YANGON — Myanmar’s Democratic Party for a New Society (DPNS) has canceled its election broadcasts on state-owned media after facing censorship.
From Sept. 8 to Nov. 6, political parties running in the election are allowed to deliver campaign speeches and explain their policies in 15-minute broadcasts. So far, 28 parties have taken part.
Under campaign broadcast rules, parties must submit a script for the broadcast for the approval of the Union Election Commission (UEC).
The DPNS chairman, U Aung Moe Zaw, said comments on children’s rights and controversial business projects affecting citizens, such as the Letpadaung copper mine in Sagaing Region, and the use of the word “oppressed” were ordered to be removed by the UEC from the broadcast. The DPNS broadcast was due to be aired on Tuesday.
The DPNS had highlighted child labor, mortality among the under-fives, children not going to school, the numbers not in education and poverty.
“A politician shall not have his or her political view. What a sad story! Therefore, I decided not to broadcast my censored speech,” U Aung Moe Zaw posted on Facebook on Sunday.
The party’s vice-chairwoman, Daw Noe Noe Htet San, told The Irrawaddy that the UEC’s censorship harms freedom of expression.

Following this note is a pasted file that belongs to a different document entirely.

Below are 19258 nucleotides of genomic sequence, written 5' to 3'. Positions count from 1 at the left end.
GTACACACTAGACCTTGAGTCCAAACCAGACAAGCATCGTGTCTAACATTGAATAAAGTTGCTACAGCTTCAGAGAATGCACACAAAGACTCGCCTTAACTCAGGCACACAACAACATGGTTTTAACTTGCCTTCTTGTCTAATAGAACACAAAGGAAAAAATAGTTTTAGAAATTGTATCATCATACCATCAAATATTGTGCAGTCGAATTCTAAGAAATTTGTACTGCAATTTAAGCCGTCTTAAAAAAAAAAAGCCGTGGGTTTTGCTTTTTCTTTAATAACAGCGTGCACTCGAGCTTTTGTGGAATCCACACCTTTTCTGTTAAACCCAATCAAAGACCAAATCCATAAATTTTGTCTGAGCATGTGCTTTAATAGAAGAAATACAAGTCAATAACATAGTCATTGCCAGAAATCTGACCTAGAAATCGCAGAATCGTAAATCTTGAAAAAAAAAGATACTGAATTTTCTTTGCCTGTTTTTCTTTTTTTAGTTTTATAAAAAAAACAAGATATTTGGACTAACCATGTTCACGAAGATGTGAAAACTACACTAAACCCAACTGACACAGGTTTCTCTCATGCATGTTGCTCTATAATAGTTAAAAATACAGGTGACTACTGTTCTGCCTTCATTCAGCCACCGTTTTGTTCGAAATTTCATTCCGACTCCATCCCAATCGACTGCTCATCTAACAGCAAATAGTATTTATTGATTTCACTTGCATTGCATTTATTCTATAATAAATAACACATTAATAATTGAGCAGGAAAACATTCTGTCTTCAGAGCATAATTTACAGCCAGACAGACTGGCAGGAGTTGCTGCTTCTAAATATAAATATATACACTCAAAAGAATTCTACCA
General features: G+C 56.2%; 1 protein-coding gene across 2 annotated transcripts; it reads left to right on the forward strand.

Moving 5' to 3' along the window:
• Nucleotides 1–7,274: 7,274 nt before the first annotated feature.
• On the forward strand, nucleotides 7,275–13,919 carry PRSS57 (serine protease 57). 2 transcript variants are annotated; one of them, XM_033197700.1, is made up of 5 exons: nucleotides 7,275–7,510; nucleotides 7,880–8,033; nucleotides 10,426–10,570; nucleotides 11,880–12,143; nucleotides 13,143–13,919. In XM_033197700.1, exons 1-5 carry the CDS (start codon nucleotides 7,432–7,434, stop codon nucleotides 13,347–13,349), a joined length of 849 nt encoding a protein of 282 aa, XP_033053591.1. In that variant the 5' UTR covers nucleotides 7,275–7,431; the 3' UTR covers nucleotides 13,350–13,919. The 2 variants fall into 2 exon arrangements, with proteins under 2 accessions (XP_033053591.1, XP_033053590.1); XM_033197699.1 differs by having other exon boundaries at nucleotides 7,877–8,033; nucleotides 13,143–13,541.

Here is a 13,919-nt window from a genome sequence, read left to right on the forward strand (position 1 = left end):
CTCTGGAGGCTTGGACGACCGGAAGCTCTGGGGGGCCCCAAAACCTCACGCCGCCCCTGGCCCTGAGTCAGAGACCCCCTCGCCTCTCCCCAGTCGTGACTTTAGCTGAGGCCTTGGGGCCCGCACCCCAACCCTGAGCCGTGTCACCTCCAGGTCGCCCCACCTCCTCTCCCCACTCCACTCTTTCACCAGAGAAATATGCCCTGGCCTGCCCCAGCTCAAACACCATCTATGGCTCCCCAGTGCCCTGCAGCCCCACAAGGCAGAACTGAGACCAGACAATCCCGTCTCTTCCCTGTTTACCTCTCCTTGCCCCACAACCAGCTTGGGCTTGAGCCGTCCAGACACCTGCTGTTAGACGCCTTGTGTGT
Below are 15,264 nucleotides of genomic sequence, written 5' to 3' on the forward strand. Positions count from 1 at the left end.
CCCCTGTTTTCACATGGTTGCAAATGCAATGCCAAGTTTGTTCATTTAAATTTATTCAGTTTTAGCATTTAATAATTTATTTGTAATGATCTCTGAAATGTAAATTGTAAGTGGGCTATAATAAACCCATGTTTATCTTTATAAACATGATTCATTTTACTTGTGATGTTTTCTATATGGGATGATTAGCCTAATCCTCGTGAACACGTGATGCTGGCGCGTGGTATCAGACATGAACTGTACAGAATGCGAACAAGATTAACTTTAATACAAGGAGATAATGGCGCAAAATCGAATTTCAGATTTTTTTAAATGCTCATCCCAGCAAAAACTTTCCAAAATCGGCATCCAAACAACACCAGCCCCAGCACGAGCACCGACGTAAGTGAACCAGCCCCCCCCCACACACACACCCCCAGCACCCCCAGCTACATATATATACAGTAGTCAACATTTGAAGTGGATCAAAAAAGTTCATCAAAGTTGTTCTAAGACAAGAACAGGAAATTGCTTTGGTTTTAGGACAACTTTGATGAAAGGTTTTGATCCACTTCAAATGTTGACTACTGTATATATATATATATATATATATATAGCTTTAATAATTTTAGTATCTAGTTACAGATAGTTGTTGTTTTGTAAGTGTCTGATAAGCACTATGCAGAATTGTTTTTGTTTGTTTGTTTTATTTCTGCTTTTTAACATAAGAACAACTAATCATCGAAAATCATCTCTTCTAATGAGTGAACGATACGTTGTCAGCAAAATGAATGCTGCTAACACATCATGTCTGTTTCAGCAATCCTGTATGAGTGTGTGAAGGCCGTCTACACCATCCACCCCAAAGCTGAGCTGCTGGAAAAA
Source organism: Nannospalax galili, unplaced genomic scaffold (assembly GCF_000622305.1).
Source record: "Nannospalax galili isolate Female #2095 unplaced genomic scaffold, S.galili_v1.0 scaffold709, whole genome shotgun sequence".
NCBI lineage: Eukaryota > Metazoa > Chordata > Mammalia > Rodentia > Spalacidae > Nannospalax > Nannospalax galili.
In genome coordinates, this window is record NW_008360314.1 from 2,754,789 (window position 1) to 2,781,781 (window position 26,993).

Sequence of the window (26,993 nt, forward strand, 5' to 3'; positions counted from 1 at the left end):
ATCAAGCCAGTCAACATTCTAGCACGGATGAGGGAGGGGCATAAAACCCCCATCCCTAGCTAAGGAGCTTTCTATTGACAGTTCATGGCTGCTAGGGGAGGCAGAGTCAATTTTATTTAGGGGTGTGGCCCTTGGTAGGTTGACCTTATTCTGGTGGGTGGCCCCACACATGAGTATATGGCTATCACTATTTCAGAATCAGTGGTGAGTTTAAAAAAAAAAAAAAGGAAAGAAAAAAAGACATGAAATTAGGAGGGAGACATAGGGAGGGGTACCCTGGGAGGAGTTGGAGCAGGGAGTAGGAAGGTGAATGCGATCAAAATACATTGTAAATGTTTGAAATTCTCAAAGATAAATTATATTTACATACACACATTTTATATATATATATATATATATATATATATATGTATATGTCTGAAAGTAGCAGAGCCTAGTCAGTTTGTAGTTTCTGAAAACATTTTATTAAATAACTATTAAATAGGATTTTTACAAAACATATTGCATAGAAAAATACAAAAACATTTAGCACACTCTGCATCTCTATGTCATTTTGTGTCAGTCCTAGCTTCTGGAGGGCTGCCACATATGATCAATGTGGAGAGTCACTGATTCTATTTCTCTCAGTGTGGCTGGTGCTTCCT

She said even under the previous, quasi-civilian Union Solidarity and Development Party government, the DPNS did not face such limitations.
“The word ‘oppressed’ is not allowed. And the facts about the children’s rights are not allowed. There is legal oppression and also in other areas. We used the word as we need to fix those issues,” Daw Noe Noe Htet San said.
“We will make our campaign speech available through other channels,” she added.
The party is contesting 16 out of 1,171 constituencies in the Nov. 8 poll.
The campaign broadcast rules prohibit any content that is deemed to disturb the rule of law, cause instability, defame the state or military, incite the civil service not to perform its duty and sparks hatred among different groups.
Human rights groups have called for the restrictions to be relaxed ahead of the election.
“The Union Election Commission should revise the broadcast rules to ensure that voters are able to hear opposition parties on state-owned media speaking freely about their policies and platforms,” said Linda Lakhdhir,. Human Rights Watch’s Asia legal adviser.
“Robust political debate lies at the heart of the electoral process, and Myanmar’s voters are entitled to hear all political views, including those critical of the government in power and its policies.”
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